The sixth day and the five Samaritans
May 07, 2014 | 861 views | 0 0 comments | 9 9 recommendations | email to a friend | print
In a lot of ways, Saturday is kind of our default time for frantically catching up with stuff we missed the rest of the week. Errands, kids, parents, paperwork, schoolwork, mortal spats: The rules of engagement command our attention to all these and more, and Saturday thus becomes the province of the sleep-deprived.

Many biblical scholars regard Sunday as the seventh day of the week, when God rested. His excuse? We imagine he was plum tuckered from all that overtime on the sixth.

So it was for one overtaxed La Jolla woman, whose recent Saturday trek across Girard Avenue would end in a case in point. She trudged the crosswalk like an acrobat, carrying two gigantic bags full of what sounded like glass containers – and the contents would be made public as she reached the other side of the street. She’d lost her footing at the curb, taking a serious header as a colossal clank and shatter echoed all the way to Carlsbad. Spent and exasperated, she sat on the mountain of shards, her arms akimbo, her language likely leaving nothing to the imagination.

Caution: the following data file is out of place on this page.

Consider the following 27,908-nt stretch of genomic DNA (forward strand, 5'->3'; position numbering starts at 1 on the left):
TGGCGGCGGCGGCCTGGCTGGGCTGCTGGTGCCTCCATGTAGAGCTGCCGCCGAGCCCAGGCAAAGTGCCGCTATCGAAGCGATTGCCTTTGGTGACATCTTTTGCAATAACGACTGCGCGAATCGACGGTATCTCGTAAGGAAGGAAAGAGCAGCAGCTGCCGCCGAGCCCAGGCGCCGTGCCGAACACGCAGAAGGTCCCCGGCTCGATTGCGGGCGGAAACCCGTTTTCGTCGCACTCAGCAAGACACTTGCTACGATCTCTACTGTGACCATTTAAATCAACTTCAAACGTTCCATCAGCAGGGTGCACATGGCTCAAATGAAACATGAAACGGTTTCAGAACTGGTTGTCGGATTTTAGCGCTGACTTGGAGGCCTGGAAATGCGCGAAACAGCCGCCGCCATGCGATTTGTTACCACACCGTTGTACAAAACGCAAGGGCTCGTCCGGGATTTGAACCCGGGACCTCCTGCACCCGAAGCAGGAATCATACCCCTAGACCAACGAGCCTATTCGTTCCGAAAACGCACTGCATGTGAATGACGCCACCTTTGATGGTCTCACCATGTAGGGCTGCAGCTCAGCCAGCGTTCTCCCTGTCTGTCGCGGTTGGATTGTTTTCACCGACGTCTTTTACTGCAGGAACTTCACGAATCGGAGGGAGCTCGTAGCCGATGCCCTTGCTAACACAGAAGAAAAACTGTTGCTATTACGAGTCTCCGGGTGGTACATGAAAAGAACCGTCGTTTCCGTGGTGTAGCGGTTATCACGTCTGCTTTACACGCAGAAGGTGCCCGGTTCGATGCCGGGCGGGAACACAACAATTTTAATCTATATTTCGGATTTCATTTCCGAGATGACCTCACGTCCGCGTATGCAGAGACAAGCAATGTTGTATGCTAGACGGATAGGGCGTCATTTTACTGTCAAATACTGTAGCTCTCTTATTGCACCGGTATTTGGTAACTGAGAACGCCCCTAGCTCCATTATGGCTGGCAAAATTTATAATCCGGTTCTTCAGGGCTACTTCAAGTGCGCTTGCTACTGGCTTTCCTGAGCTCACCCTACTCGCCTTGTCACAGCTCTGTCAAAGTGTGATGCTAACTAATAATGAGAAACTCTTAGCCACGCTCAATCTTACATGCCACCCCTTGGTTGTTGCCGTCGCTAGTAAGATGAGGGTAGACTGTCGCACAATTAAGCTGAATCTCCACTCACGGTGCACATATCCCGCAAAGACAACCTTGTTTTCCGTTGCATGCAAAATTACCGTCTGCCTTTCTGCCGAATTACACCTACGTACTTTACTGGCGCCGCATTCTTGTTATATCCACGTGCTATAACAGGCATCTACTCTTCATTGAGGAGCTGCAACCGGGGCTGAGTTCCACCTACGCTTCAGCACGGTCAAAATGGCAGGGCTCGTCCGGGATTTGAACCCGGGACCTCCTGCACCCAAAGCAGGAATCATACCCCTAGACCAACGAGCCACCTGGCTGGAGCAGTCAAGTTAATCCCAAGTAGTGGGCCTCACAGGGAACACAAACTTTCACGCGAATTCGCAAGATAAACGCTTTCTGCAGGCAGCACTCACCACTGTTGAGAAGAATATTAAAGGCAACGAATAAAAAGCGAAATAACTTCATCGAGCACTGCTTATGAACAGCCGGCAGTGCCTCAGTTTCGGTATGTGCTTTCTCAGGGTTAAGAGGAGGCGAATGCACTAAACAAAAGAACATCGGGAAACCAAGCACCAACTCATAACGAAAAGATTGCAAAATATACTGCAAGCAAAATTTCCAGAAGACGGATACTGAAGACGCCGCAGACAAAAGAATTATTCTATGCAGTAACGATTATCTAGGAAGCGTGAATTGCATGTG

That’s when La Jolla’s spirit of generosity broke through the week’s fatigue. No more than five seconds later, five onlookers – including one guy who’d pulled over in his car – gathered to help the lady, gingerly lifting her to her feet and pawing the splinters from her clothes. Earnest questions about her condition competed with the noise from the broken glass, and they stopped only when each Samaritan was persuaded that the lady was all right. Peace and health were restored to the land. The street cleaners would take it from there.

If you’d seen what happened, you’ve have known that these benefactors weren’t fulfilling anybody’s sense of requirement. They were obviously from all walks of life (the guy in the car was driving a high-end Mercedes), and they’d rallied amid a sense of genuine concern. Rightly or wrongly, La Jolla and La Jollans may have a certain reputation for privilege, but that’s equaled by the size of the neighborhood’s helping hand, drop-dead Saturdays notwithstanding.

Martin Jones Westlin

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